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Cloud Data: Understanding 3 Common Pitfalls

Eric D. Schabell
Published: August 18, 2022

The daily hype is all around you.

From private to public cloud, multi-cloud, and even hybrid cloud, you’re overrun with information telling you this is the path to your digital future. To complicate matters while you are contemplating these choices, you are expected to keep up your daily tasks of enhancing customer experiences and agile delivery of those applications.

Wrapped up in all this delivery and architectural infrastructure, there’s a multitude of decisions around data to be considered when engaging with any cloud experience. There are regulatory and compliance pressures that force you to evaluate how you collect, process, and store your observability data. Understanding the pitfalls around the collection, maintenance, and storage of your cloud data can mean the difference between failure and success within your cloud strategy.

This series is based on a talk given previously in Dublin, Ireland, and was brainstormed with my good friend Roel Hodzelmans. The reactions from the audience inspired me to share the concepts in this series.

Introduction to Cloud and Data

This article introduces the cloud and data we are talking about by looking closely at the decisions being made (and their effects) when monitoring your applications. Based on anonymized real-world experiences, this story highlights three top issues you need to understand as you’re transitioning your data needs into any cloud environment.

When we talk about cloud here, it’s anything you are using in a public cloud. This can be a single cloud user experience with just a single node, or as complex as multi-cloud providers with a vast array of nodes across many regions. The story here is not focused on your choice of public cloud usage, but on the abstract concepts of public cloud and how data impacts you directly.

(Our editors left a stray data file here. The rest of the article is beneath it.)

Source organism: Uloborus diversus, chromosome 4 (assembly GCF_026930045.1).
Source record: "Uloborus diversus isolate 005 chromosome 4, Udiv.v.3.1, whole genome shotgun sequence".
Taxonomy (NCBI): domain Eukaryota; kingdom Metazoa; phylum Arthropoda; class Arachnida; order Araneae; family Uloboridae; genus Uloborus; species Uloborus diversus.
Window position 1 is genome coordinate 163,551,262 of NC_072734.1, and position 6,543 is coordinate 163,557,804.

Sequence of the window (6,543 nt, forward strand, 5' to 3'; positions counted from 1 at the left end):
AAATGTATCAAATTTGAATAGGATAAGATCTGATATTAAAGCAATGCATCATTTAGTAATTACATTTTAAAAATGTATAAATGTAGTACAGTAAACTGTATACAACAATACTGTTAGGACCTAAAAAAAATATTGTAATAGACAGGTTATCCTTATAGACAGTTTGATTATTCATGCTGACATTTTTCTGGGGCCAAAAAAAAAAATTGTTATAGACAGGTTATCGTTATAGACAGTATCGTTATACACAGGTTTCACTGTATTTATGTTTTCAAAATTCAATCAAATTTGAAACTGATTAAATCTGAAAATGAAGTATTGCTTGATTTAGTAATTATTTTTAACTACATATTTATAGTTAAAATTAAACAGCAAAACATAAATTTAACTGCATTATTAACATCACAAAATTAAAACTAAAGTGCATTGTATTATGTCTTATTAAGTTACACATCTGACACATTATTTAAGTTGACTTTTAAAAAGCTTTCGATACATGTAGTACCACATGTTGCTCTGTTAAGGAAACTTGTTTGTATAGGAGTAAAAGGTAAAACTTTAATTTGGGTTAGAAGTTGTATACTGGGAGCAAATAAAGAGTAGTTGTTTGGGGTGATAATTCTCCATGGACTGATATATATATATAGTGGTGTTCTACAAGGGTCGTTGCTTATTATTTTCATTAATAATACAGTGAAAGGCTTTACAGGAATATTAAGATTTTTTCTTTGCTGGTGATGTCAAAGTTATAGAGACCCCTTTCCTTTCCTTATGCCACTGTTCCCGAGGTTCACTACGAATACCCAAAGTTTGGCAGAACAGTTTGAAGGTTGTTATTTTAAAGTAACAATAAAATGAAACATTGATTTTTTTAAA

Data in the cloud has many forms and it is more than just the storage of data we are talking about. It can be user data you collect on your customers, it can be data manipulated by your applications, it can be logs you want to collect, it can be metrics, or even more complex observability data.

Any time you talk about the cloud and data, it’s very important to understand that the cost you least expect is the bandwidth used to transport any data in and out of your cloud environment.

As data can be in many forms, there are plenty of examples of use cases where organizations using public clouds have been confronted with devastating usage bills. Take for example this simple illustration of where an online news organization would have been devastated if they had made the choice to run their multiple news sites across several countries and languages in the cloud.

Once upon a time, there was an extreme emergency in a large city that caused chaos to a point that the local government chose to lock down their citizens as their law enforcement agencies attempted to get things under control. During this lockdown that lasted over 24 hours, the citizens of this large city went online at home and crashed the local language news sites: all of them.

Being very resourceful citizens, they knew that the neighboring country to the north had a small region on their border that shared the same language. They also knew that there were two news sites online in the neighboring country that might have updates on their situation, so they diverted all their attention to these two sites.

Now for a little background: The news organization that ran the two sites in the neighboring country also had four more news sites in a different language running in other regions of that northern country. The year before, they had been approached by multiple public clouds to host all of their new sites in the cloud, but their CIO was smart and realized that bandwidth was one of their most important billing items. The quotes given were too steep for them to run all of their new sites in the cloud. Instead, they had opted to continue to use data centers with physical machines that they owned located regionally near their various new sites.

On that fateful day that all of the resourceful citizens locked down in their city decided to divert to those northern border news sites, the CIO saw a spike in traffic over a 24-hour period. This spike was so big that he quickly did some math on a notepad, realizing that if they had hosted those two foreign language news sites in the cloud that his entire new organization would have gone bankrupt.

The reason for this story is to understand that data in the cloud means you have to think differently about how you architect your solutions. Not everything needs to run in the cloud and some of the costs might not work for your use case. If you are not aware and transition your solutions without planning, testing, and understanding where the architectural choices can lead, you might be in for some surprises.

The Forgotten Data

In this article, I’ve introduced the foundational concepts of cloud and cloud data showing that it’s often more than just data storage. The following article in this series will take a look at how observability in the cloud is often forgotten data.